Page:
3. The statement of these general rules does not meet precisely the problem posed by the party who is directed to pay money for the support of his family and fails to do so, not because he is unable to earn enough to meet the directed obligation, but because he is unwilling to work at an occupation for which he is adapted and in which he could be productive. The civil contempt power, by definition, cannot be used to punish a person for past misconduct or confine a person until he does the impossible. But lack of ability and lack of willingness are two different things.
What of the person who is unwilling to perform and renders himself "unable" to perform by refusing to follow a reasonably remunerative pursuit for which he is suited? What can the court do in such a case to avoid frustration? Can it direct a person to work at a specific job against his will and jail him if he does not? Apparently not, in light of constitutional restraints involving compulsed labors. Can the court substitute its judgment for that of the directed party as to what course he should follow in the details of his business affairs by ordering that he go through bankruptcy proceedings, for example? Probably not, because of the difficulty in coming to a certain judgment that one course of business conduct is to be preferred to another. But, can the trial judge refuse to accept inability to perform as an excuse for failure to comply if he is satisfied that the party directed to pay has not made a reasonable effort by means of his own selection to conform to an order well within his inherent, but unexercised, capacities? The answer to this question must be in the affirmative if the efforts of courts to secure support for children of severed marriages is to become something more than an exercise in futility.
Upon remand, the rule of law to be applied is as expressed in State ex rel. Houtchens v. District Court, 122 Mont. 76, 82, 199 P.2d 272, 275, where the court said:"Lack of ability to support one's wife and dependent offspring must not be confused with lack of will to discharge such legal, moral and social obligation. Little sympathy can be had for a husband and father who willfully fails and refuses to support his family. The husband is not relieved of liability to comply with the court's orders in that behalf merely because he has no property or because he is not gainfully employed. His ability to perform labor; his opportunity to find gainful employment; his disposition and will to earn money and contribute a reasonable amount to his family's support, and his diligence in seeking employment that will yield, at the very least, sufficient *218 wages to provide for himself and dependents the necessaries of life should also be considered."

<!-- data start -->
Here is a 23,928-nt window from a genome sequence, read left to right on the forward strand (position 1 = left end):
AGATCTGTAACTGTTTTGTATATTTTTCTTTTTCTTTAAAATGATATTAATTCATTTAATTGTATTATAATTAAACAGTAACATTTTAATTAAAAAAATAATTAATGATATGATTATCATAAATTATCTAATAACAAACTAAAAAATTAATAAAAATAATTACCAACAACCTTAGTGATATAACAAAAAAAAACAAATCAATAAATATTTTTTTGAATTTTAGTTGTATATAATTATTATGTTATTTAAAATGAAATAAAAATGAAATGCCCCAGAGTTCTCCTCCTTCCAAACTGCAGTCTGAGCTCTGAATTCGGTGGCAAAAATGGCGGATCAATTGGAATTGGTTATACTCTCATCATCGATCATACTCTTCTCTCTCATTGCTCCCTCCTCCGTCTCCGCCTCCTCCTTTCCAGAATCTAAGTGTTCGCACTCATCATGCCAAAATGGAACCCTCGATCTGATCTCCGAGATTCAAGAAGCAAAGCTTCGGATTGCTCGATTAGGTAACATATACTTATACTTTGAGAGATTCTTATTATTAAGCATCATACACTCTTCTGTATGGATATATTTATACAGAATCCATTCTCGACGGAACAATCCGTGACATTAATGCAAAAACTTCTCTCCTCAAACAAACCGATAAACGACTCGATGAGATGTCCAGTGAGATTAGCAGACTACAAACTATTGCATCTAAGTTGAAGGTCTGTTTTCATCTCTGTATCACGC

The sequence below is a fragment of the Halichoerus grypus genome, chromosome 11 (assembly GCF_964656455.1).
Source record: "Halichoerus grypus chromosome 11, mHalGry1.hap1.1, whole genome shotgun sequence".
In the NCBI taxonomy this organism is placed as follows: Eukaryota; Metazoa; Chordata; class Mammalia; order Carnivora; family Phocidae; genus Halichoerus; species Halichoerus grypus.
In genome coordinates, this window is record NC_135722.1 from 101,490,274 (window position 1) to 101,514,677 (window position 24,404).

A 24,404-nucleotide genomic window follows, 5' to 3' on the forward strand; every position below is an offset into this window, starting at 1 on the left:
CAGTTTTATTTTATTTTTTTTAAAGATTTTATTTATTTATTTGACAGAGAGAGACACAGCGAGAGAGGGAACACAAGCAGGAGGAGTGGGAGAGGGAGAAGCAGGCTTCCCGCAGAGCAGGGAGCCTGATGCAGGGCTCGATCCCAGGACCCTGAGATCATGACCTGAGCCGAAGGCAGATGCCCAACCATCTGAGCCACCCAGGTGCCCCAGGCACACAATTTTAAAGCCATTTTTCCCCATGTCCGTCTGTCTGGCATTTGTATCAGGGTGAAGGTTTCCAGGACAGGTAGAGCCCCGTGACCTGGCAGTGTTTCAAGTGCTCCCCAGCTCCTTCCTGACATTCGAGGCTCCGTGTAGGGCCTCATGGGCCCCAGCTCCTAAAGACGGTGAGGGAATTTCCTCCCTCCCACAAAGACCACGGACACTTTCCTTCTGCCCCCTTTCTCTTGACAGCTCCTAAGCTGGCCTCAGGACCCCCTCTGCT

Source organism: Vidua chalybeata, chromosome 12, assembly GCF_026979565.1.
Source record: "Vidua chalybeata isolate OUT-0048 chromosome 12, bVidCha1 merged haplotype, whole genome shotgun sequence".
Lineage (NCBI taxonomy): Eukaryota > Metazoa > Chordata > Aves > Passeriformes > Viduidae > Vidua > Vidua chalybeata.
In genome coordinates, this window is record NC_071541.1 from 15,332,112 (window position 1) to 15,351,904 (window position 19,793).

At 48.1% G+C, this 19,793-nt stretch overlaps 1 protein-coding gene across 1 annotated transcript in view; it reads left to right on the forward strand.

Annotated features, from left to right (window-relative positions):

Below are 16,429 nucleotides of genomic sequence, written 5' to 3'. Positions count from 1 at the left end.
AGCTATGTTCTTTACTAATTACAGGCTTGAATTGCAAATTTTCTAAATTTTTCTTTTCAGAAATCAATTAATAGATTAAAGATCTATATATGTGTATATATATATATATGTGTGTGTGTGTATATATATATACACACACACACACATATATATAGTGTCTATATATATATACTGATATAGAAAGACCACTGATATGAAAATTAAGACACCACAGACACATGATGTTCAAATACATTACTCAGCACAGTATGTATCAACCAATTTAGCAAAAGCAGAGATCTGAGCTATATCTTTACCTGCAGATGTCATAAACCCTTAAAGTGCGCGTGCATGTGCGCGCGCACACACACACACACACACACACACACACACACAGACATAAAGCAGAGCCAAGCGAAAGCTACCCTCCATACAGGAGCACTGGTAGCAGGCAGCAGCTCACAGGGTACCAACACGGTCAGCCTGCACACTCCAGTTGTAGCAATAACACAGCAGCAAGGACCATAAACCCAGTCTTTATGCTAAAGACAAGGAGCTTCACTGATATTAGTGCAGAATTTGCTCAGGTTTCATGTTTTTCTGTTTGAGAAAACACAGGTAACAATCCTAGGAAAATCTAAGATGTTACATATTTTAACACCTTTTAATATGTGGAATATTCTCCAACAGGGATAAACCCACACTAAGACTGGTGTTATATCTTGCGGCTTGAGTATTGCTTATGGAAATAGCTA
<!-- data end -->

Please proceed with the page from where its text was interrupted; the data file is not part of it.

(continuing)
Amplification of the principle may be found in 2 Nelson, Divorce and Annulment (2 ed. 1961 rev.) p. 435:"Various factors may bear upon ability to comply. The question is not merely one of the amount of cash which the husband has on hand. * * * He cannot be compelled to work and earn the wherewithal to meet the court's mandate if he is physically or for other good reason unable to do so. On the other hand, he will not be permitted to succeed on a defense of inability to comply where he has chosen his own situation and declines to make any reasonable effort to employ his earning capacity in other directions. Nor can he arbitrarily sit back and refuse to work when he has the capacity for gainful employment."
There is language in Clausen v. Clausen, 250 Minn. 293, 84 N.W.2d 675 which, taken out of the context of the problem there presented, could be read to suggest that the courts in civil contempt proceedings cannot consider a defendant's capacity to earn in determining his ability to pay. But in that case no evidence was produced at the hearing upon the charges of contempt (see paragraph 2[e] above) to show that defendant was able to comply and he was not examined by the court on this question as required by Minn.St. 588.09 and 588.10. In any event, subject to constitutional limitations forbidding involuntary servitude and the imposition of criminal sanctions in civil proceedings, we think it proper for the trial judge in civil contempt proceedings to give consideration, in determining a defendant's ability to comply with an order for payment, to his earning capacity as well as his financial status and earnings history.
No costs and disbursements are to be taxed. We cannot understand the rationale of incurring the considerable expense for transcript, record, and brief involved in this appeal taken principally on the ground that defendant is unable to make the payments specified by the court.
Remanded for further proceedings.